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Doing Enough for Animals

“The livestock population of the United States today consumes enough grain and soybeans to feed over five times the entire human population of the country.”
 
“We feed these animals over 80% of the corn we grow, and over 95% of the oats. Less than half the harvested agricultural acreage in the United States is used to grow food for people. Most of it is used to grow livestock feed.”
–John Robbins, Diet for a New America
 
"One man's meat is another man / woman / child's hunger." 
 
This slogan is part of the "Enough" campaign, with its aim of reducing meat consumption.  The campaign highlights the waste of resources involved in feeding grain to animals:
 
"Every minute eighteen children die from starvation, yet forty percent of the world's grain is fed to animals for meat." 
 
Vegetarianism for a trial period is advocated to "help the hungry, improve the environment" and "stop untold animal suffering."  Vegetarianism is also recommended on health grounds.  This campaign actually has the support of organized religion.
 
Ronald J. Sider of Evangelicals for Social Action, in his 1977 book, Rich Christians in an Age of Hunger, pointed out that 220 million Americans were eating enough food (largely because of the high consumption of grain fed to livestock) to feed over one billion people in the poorer countries.
 
The realization that meat is an unnecessary luxury, resulting in inequities in the world food supply has prompted religious leaders in different Christian denominations to call on their members to abstain from meat on certain days of the week. Paul Moore, Jr., the Episcopal Bishop of the Diocese of New York, made such an appeal in a November, 1974 pastoral letter calling for the observance of “meatless Wednesdays.”
 
A similar appeal had previously been issued by Cardinal Cooke, the Roman Catholic Archbishop of New York. The Reverend Eugene Carson Blake, former head of the World Council of Churches and founder of Bread for the World, has encouraged everyone in his anti-hunger organization to abstain from eating meat on Mondays, Wednesdays, and Fridays.
 
“Is this not the fast I have chosen? To loosen the chains of wickedness, to undo the bonds of oppression, and to let the oppressed go free? Is it not to share thy bread with the hungry, sheltering the oppressed and the homeless? Clothing the naked when you see them, and not turning your back on your own.”
—Isaiah 58:6-8
 
“Honourable men may disagree honourably about some details of human treatment of the non-human,” wrote Stephen Clark in his 1977 book, The Moral Status of Animals, “but vegetarianism is now as necessary a pledge of moral devotion as was the refusal of emperor-worship in the early church.”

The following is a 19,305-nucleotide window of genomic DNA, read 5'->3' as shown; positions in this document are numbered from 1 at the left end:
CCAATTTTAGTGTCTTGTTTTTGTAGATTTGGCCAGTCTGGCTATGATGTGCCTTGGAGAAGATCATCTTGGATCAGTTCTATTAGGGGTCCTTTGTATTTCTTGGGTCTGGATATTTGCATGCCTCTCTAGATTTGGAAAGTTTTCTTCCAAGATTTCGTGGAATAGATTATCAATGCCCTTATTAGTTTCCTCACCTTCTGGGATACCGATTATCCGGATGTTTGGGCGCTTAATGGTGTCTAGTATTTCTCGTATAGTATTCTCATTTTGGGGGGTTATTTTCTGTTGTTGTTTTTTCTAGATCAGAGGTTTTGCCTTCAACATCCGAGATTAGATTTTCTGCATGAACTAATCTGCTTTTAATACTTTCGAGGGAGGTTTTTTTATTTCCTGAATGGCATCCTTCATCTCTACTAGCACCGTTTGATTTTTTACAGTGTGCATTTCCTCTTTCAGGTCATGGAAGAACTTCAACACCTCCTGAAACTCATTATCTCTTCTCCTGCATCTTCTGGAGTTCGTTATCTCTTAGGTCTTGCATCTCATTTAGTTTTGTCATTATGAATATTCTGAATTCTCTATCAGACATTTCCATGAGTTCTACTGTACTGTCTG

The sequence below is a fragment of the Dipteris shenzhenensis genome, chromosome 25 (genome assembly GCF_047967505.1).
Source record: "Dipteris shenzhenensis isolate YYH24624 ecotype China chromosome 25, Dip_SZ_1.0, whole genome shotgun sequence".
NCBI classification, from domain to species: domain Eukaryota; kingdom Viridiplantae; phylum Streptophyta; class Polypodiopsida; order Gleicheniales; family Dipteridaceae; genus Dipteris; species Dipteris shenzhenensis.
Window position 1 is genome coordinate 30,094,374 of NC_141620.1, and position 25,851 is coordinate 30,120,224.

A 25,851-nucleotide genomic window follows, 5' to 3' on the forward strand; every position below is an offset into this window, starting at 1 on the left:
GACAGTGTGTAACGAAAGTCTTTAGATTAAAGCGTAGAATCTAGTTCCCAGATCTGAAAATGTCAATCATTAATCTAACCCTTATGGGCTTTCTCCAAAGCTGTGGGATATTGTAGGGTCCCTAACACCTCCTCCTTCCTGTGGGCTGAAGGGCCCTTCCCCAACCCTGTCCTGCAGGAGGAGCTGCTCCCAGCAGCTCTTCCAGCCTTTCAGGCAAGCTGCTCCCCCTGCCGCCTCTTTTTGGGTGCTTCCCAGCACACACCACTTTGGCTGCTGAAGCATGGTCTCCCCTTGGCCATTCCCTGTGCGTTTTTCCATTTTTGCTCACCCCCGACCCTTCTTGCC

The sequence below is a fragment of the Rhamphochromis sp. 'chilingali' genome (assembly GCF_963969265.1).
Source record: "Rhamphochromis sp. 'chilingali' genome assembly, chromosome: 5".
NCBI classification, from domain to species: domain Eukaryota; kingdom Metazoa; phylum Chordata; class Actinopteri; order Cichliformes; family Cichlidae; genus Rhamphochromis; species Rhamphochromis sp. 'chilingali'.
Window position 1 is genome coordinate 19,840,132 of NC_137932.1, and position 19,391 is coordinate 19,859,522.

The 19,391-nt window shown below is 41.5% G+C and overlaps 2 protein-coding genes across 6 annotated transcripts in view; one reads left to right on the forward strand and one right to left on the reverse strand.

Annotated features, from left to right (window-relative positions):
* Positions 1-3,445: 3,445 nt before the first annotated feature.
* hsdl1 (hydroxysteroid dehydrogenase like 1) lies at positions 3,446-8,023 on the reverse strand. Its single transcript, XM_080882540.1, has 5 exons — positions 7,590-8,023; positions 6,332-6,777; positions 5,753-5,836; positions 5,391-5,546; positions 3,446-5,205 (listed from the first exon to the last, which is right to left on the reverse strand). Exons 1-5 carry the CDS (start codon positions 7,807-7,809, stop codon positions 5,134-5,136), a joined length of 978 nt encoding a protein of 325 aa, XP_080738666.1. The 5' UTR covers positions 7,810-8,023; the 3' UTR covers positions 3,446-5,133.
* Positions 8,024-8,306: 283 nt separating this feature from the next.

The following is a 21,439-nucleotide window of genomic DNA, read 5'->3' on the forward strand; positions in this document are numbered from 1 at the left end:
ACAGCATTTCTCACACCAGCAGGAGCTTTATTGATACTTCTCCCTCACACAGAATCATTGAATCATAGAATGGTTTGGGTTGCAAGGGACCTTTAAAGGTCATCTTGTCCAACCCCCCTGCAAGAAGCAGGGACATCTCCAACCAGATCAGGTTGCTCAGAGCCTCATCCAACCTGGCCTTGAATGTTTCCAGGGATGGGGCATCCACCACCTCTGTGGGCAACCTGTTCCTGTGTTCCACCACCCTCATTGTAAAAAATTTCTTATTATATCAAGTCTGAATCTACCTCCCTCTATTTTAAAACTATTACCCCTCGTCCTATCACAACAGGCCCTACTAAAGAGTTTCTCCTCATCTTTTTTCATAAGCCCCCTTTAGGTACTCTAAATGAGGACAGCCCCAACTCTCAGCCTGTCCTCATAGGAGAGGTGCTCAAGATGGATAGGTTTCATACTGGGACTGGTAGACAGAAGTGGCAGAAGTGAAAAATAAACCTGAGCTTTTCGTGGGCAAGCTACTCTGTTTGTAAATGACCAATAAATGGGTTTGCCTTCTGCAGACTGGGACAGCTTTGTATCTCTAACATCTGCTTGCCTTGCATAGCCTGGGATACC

According to Clark, eating animal flesh is “gluttony,” and “Those who still eat flesh when they could do otherwise have no claim to be serious moralists.”
 
“Clark’s conclusion has real force and its power has yet to be sufficiently appreciated by fellow Christians,” says the Reverend Andrew Linzey, author of Christianity and the Rights of Animals. “Far from seeing the possibility of widespread vegetarianism as a threat to Old Testament norms, Christians should rather welcome the fact that the Spirit is enabling us to make decisions so that we may more properly conform to the original Genesis picture of living in peace with creation.”
 
Father Thomas Berry, a Catholic priest, author, and founder of the Riverdale Center of Religious Research in New York, wrote in 1987 that “Vegetarianism is a way of life that we should all move toward for economic survival, physical well-being, and spiritual integrity.”
 
In 1992, members of Los Angeles’ First Unitarian Church agreed to serve vegetarian meals at the church’s weekly Sunday lunch. Their decision was made as a protest against animal cruelty and the environmental damage caused by the livestock industry.
 
The Reverend Marc Wessels, Executive Director of the International Network for Religion and Animals (INRA) made this observation on Earth Day 1990:
 
“It is a fact that no significant social reform has yet taken place in this country without the voice of the religious community being heard. The endeavors of the abolition of slavery; the women’s suffrage movement; the emergence of the pacifist tradition during World War I; the struggles to support civil rights, labor unions, and migrant farm workers; and the anti-nuclear and peace movements have all succeeded in part because of the power and support of organized religion. Such authority and energy is required by individual Christians and the institutional church today if the liberation of animals is to become a reality.”

Go on to: Do Secular Arguments Overrule Religion?
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